When we opened our bed that first night, we found hair in our bed. Long hairs that were not the colour of any of the people in our house. The same hairs were in our shower. The bedding was threadbare and we couldn't trust anything to be clean at that point. After being displaced for a week, all we wanted was our own beds. We settled for the next best thing by heading to Ikea the next day and buying new blankets and pillows, just so we could sleep in comfort. We found a used razor behind Finleigh's bedside table. When we talked to the owner about the dirtiness, she didn't even apologize. She just told us that all her other clients had been happy and there were lots of the people that wanted the place. Then she asked us to mow the lawn. HA! For the price we were paying, we should have had professional landscapers in there every other day. 

Since we had paid for three weeks, we stayed. Insurance or not, we could not afford to pay anymore for housing as this was at the very tiptop of our budget. We did take pictures of all this and more that I don't want to waste any more blog space on, but like pictures of beauty (unless taken by the most talented among us), they just do not do any of it justice. Besides... I don't want to contaminate my blog with a careless, greedy woman's version of "executive". 

Our new "home" is what I would have expected from the first place, but even better. Everything I'd expected from the first place is here. And more. For about half the price and with views to boot. I cried when we walked in and I realized that we had everything we needed here. While we were in the other place, I kept telling myself that I was being entitled and had expected too much. After all, we had the space we needed and we all had a bed. But coming here, I know I wasn't. We were being ripped off, pure and simple. We have all agreed that we will not talk about the other house anymore. This will be my last mention of it. From now on, it will be referred to by all of us as "the house that shall not be named." That chapter of our evacuation is done.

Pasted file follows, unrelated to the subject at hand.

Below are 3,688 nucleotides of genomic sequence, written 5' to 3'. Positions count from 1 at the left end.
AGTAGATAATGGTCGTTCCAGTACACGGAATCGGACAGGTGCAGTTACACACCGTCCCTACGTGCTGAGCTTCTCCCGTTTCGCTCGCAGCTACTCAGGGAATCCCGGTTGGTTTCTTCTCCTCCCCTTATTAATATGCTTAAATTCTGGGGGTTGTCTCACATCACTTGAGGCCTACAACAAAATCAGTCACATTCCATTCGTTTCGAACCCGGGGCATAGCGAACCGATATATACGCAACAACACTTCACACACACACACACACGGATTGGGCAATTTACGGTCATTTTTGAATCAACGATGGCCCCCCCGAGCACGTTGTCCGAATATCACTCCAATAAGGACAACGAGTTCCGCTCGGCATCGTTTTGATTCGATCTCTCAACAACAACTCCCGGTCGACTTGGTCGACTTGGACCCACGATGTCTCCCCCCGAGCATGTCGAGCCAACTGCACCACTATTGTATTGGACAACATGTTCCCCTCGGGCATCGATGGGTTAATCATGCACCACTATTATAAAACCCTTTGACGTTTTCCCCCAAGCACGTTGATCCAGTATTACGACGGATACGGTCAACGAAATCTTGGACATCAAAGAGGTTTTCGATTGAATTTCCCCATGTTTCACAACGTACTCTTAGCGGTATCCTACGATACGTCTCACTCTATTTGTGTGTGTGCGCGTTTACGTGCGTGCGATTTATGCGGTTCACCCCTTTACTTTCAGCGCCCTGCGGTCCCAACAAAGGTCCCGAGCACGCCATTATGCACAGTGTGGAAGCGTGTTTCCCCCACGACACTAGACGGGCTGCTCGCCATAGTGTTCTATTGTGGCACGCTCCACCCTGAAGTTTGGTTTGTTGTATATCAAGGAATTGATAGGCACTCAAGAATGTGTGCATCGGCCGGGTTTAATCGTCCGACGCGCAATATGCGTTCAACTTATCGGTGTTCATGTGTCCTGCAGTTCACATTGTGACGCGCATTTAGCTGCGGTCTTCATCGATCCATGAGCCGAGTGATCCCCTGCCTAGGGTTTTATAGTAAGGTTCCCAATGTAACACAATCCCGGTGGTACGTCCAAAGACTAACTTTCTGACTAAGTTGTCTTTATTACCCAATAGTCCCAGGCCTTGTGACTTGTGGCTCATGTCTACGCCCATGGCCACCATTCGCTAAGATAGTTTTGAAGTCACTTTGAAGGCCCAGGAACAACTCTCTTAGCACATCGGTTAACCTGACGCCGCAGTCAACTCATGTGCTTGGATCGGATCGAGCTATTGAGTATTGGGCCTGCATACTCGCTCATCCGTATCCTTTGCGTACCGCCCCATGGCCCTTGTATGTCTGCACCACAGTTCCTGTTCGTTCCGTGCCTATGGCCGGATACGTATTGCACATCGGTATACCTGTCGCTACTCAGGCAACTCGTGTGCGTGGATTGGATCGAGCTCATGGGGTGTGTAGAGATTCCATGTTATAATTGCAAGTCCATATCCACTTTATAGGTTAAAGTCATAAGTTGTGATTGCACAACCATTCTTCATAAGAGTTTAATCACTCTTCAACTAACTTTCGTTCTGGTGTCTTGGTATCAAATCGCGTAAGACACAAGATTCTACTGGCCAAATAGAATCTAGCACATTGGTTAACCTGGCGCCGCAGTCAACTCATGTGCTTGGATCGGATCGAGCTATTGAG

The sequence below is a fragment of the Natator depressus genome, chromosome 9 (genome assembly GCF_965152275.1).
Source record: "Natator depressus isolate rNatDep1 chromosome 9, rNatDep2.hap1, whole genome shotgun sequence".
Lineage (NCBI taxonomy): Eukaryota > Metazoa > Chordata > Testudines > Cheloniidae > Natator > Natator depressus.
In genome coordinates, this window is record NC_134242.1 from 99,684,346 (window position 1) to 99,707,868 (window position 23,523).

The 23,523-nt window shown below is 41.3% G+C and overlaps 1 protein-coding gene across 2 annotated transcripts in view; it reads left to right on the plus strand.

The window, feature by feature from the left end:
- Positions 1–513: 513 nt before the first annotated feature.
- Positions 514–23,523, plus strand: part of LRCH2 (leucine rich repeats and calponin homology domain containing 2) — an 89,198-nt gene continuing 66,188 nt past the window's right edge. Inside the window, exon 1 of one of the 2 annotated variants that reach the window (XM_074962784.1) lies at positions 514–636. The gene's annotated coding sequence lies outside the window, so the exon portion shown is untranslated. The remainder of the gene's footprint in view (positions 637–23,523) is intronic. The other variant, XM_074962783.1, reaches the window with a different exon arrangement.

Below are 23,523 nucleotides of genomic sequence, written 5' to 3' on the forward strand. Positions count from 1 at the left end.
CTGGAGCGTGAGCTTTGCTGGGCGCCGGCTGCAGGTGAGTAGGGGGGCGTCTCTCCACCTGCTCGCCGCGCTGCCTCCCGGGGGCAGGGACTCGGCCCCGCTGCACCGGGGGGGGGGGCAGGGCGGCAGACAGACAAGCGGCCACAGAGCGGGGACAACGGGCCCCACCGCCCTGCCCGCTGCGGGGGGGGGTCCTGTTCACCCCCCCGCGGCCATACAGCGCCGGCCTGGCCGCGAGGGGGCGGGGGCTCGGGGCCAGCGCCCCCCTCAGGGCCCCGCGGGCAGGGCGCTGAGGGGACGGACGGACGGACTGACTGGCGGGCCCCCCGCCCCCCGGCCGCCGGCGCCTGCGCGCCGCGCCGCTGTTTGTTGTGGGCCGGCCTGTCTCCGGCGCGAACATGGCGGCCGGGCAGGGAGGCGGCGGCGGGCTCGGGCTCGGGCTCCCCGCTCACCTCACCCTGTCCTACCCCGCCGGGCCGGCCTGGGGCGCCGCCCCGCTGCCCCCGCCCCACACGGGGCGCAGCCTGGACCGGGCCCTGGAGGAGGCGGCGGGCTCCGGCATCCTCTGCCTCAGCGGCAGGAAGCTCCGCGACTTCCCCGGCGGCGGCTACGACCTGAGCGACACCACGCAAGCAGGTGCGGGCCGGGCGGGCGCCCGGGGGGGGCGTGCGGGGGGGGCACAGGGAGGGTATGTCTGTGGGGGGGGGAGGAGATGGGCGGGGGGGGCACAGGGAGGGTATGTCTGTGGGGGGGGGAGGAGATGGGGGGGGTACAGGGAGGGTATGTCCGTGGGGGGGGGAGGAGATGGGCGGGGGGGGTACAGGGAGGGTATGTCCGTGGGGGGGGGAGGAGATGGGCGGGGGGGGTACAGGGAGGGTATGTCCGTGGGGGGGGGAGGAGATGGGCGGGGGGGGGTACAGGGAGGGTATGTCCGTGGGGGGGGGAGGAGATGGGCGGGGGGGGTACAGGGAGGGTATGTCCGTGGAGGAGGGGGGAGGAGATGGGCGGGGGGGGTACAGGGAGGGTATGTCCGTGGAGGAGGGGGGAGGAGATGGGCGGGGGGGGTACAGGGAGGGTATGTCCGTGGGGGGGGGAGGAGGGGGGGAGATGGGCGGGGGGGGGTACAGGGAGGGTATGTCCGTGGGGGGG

Voluntary re-entry begins today for Fort McMurray. We could go up as of June 3rd according to our neighbourhood. We will not be going up, however until at least the end of June. 

We've read that water will not be drinkable until the end of June and the hospital will not have full services until the 21st. We can't trust Finleigh not to drink the water and make herself sick. Quite simply, although our house is standing and likely just fine, it is not safe for us yet. 

The husband will be back to work later this month and we have no clue if insurance will cover any of this, but it's worth it to us. For the first time in 30 days, I'm more than just fine. I'm good. Really, really good. We're going to treat this time as a bit of a vacation and starting living again instead of just existing.